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What is the difference?
« Thread started on: Sep 17th, 2006, 3:06pm »
What is the difference between inoculation, vaccination and immunisation?
In 1997, someone asked in your site what the difference is between innoculation
and vaccination. The reply gave the difference bewteen innoculation and
immunisation. Are vaccination and immunisation the same?
2 15:08:59 2001
Posted By: Art Anderson, Senior Scientist in Immunology and Pathology at USAMRIID
Area of science: Immunology
We immunologists do use, misuse and create odd words to describe what we do. I often use innoculate, vaccinate and immunize as though they were synonyms. They are synonyms with some shoulders of overlap related to where they come from. Microbiologists have been innoculating cultures a little longer than immunologists have been inoculating antigens. The connotation is that you are putting something into something to see if it will grow.
Inoculate comes from Microbiology:
Early vaccines were replicating organisms so inoculate would be like the process microbiologists use. Inoculation does not specifically mean "inject" but it can. Giving polio vaccine orally is every bit an inoculation as would be scraping smallpox vaccine in the skin or injecting tetanus toxoid into the muscle of your upper arm.
Vaccinate originates from Jenner's smallpox vaccine:
The root of the word Vaccine or Vaccinate is Vacca meaning Cow. Jenner theorized that milk maids had fair "unpocked" skin because they often would get a mild infection with CowPox (caused by the Vaccinia virus) and that might have made them immune to the more disfiguring and lethal Smallpox infection (caused by the Variola virus). So originally, vaccinate was specifically inoculating with cowpox to prevent smallpox. We use the term today more generally to refer to any introduction of antigen when the purpose is to protect the recipient from infection by a disease-causing agent.
Immunize is generic and not necessarily linked to desease prevention:
We use the word Immunize whenever we describe introduction of antigens into a living being where we expect the antigen to produce some kind of a response that meets the criteria of an immune response. To immunize the antigen may be injected (subcutaneously, intradermally, intramuscularly, or in some body cavity); it may be painted on the skin, or it may be given "Mucosally " (ie in the eyes, nose, mouth, respiratory tract, gastrointestinal and urogenical tracts). All of these are "routes" of immunization.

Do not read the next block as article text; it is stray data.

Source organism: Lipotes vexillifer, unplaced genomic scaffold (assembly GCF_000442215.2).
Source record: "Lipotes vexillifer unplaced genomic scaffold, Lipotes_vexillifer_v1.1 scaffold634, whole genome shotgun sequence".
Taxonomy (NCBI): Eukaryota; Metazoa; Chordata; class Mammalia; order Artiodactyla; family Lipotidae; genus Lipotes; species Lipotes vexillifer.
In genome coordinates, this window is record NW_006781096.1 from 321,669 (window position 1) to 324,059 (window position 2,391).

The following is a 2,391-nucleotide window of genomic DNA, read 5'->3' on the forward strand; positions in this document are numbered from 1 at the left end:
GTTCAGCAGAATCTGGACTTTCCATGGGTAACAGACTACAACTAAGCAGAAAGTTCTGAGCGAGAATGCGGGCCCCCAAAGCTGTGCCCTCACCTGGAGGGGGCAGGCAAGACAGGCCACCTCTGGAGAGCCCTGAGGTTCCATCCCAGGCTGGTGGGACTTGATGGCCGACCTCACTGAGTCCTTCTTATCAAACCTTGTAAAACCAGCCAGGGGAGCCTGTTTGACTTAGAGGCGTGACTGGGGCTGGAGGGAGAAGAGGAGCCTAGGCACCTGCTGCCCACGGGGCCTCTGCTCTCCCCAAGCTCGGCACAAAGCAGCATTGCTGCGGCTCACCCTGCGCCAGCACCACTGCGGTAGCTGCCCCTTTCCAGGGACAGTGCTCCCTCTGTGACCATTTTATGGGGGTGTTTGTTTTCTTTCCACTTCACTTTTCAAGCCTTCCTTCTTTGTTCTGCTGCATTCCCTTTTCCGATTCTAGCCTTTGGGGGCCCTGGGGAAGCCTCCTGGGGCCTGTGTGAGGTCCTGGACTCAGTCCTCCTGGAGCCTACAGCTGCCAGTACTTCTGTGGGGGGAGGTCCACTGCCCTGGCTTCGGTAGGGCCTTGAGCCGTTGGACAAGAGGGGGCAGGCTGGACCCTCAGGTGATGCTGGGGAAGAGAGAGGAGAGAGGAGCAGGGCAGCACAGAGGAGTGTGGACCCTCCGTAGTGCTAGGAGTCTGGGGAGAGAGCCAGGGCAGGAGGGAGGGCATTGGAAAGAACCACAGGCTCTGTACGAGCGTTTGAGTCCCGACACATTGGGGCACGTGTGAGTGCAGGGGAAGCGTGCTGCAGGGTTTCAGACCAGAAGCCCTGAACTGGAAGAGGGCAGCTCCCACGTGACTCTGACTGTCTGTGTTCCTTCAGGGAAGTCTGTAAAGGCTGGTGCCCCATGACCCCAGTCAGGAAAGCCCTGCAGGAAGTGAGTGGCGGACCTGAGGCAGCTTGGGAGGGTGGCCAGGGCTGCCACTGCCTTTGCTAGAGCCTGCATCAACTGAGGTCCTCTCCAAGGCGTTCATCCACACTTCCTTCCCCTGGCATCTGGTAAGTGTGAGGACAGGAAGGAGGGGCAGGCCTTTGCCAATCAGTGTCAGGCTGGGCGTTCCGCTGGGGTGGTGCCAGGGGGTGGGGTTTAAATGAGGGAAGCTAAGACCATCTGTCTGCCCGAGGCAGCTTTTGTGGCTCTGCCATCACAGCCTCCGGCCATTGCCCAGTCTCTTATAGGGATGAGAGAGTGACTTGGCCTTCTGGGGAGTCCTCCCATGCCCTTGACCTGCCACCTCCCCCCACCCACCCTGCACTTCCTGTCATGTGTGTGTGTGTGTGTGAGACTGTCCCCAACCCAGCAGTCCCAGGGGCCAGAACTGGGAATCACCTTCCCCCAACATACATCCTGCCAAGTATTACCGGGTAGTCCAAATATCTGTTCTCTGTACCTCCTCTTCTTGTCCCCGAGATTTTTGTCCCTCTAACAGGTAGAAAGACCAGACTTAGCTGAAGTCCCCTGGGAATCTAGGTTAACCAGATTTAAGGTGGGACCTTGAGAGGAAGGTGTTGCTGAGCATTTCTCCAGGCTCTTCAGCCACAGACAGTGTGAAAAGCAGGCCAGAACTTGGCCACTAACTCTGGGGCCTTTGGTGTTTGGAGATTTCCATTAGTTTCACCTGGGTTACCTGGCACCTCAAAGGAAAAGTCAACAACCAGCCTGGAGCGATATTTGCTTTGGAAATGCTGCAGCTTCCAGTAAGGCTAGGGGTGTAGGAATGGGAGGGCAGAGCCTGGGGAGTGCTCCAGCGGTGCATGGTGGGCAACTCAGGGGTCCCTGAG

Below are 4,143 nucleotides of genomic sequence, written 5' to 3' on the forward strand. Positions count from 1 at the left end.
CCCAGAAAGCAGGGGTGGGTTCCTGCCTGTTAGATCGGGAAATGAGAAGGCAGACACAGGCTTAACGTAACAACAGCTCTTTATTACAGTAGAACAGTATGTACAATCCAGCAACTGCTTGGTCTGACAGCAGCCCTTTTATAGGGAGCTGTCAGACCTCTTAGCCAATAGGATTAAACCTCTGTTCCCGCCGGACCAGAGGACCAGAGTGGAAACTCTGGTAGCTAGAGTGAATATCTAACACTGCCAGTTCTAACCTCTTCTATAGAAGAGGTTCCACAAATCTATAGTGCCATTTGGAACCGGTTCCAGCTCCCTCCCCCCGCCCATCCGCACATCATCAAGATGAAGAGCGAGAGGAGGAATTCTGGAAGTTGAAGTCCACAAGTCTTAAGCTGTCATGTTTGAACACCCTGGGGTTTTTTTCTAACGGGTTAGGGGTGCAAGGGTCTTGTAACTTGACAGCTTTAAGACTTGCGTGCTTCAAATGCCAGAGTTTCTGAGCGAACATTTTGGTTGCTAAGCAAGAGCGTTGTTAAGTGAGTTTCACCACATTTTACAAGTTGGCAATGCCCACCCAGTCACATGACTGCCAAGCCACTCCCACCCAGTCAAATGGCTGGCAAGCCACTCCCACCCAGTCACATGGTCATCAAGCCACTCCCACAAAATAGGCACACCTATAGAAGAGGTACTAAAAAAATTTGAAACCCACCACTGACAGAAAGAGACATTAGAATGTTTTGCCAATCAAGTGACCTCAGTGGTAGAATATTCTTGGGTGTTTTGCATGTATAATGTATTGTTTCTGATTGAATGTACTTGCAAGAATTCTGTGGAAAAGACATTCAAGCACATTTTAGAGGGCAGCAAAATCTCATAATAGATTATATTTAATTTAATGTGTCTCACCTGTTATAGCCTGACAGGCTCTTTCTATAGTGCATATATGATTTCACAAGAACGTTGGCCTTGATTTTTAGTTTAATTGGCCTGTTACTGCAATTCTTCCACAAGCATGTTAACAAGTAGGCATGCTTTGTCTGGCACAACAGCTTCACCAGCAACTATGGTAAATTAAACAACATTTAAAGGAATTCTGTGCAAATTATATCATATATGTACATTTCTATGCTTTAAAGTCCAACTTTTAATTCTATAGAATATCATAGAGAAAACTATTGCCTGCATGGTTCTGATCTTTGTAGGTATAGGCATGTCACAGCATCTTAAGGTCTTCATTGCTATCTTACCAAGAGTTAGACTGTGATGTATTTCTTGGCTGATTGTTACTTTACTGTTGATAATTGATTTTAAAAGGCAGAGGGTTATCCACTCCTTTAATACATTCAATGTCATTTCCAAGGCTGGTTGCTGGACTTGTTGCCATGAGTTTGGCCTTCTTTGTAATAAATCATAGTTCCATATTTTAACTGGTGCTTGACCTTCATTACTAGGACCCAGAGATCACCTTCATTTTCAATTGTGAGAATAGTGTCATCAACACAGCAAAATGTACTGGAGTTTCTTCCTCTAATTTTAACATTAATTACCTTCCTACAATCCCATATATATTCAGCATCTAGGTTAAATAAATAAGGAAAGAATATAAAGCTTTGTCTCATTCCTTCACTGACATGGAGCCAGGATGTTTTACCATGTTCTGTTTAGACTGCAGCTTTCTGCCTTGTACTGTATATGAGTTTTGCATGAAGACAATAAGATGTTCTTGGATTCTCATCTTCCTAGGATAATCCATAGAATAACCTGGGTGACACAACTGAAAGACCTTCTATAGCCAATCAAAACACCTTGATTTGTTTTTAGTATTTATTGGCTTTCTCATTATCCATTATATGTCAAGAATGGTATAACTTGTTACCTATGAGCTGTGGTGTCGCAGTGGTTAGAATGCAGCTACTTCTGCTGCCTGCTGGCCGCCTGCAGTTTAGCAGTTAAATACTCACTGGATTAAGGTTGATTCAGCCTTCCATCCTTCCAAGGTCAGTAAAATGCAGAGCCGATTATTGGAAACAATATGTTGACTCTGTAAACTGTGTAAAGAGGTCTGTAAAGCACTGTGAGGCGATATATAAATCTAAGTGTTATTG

You immunize when you intend to produce a measurable immune response. Of course, other responses may be elicited by the act of immunization. such as acute or chronic inflammation, injury, or atypical cellular transformation. These effects are the kinds of undesirable sequellae that you do not want a "vaccine" to have but in experiments in animal species bred for experimental purpose you may not even look for these effects of the antigen you inoculated so you could study the immune response.
An immune response has certain agreed upon characteristics. Inoculating an antigen may cause the appearance in the blood and body fluids of proteins called antibodies (Humoral Immunity). Antibodies bind specifically to the antigen you inoculated but not to unrelated antigens (we call this Specificity). The antibodies in the blood hasten the "clearance" of the antigen (or prevent disease if the antigen is an infectious disease agent) when the antigen is re-introduced. The immune response is increased after second exposure to the antigen and the body seems to remember that it has been immunized against that antigen because the ability to show a rise in specific antibody levels or protection from the infectious agent related to the antigen lasts for a long time (we call this Specific Anamnesis or Immunological Memory). These principles are also true for cellular immune responses where lymphocytes directly are involved in immunity but the end process is cell killing or release of "cell hormones" that enable other cells to kill the antigen-bearing cell.
I hope my answer clarifies why there seems to be some pattern of use of these terms because of the habits and conventions of the subfields within the larger field of immunology. The antigens we innoculate and the responses they induce are often linked to the nature of the antigens and the route by which they are introduced. We immunologists must always remember to tell those important details when we describe what we did and what we found so other immunologists can understand the results and integrate it with what is known. We often forget to include enough information so that those of you who watch us and provide us support for our research can also understand what whe do. I hope this is the kind of answer that will help.